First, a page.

I teach courses in postcolonial literatures and cultures, and I like to think that I have moved largely beyond a self-referential and reductive perception of unfamiliar aspects of other cultures as exotic or bizarre. But then I come across a news item that leaves me wondering whether it is worth my time to wonder what it can possibly mean.
A new fad in Japan involves posing one’s cat on a bed of “rice” and attaching various other food items or garnishes (or even non-culinary props) to the cat before taking a still-life photo of the resulting “Sushi Cat.”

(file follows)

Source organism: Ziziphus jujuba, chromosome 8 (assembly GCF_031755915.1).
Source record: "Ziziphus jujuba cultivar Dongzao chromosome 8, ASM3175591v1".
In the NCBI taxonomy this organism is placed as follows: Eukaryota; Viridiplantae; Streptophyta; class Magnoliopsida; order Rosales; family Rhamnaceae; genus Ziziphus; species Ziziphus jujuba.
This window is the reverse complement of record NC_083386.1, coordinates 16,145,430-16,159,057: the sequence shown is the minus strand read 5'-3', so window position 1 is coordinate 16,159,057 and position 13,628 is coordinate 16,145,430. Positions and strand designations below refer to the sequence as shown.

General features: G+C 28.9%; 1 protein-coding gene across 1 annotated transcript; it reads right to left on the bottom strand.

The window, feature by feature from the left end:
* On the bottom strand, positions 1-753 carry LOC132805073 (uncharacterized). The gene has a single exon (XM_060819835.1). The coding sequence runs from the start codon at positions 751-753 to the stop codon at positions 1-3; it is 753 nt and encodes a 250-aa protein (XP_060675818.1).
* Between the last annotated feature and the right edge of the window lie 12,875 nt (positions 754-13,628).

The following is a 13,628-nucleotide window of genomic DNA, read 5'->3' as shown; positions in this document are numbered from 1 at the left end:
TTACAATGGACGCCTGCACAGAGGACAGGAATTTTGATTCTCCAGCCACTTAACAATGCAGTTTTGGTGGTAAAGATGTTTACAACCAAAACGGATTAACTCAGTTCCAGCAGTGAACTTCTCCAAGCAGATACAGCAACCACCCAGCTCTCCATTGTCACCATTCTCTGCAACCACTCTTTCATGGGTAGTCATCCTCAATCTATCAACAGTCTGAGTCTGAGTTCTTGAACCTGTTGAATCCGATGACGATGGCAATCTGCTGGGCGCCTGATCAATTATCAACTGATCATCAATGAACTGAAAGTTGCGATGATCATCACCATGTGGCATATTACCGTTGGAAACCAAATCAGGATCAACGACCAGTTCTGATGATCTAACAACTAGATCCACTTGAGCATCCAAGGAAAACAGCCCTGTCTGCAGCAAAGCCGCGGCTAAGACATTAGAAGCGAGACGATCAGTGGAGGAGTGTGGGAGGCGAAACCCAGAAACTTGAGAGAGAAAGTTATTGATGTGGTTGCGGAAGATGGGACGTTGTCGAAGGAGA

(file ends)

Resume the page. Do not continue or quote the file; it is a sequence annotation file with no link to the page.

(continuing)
Like many fads (I am thinking of American equivalents such as “dwarf tossing”), this fad seems to straddle the normal distinctions between eccentric whimsy and casual cruelty. The cats look to me like they are expecting at any moment to be spayed or neutered.
What follows are some samples. A fuller portfolio of images and a brief accompanying article can be found at: www.abc17news.com/national-news/sushi-cats-the-weird-new-trend-in-japan/-/18421424/20173078/-/xbehdqz/-/index.html.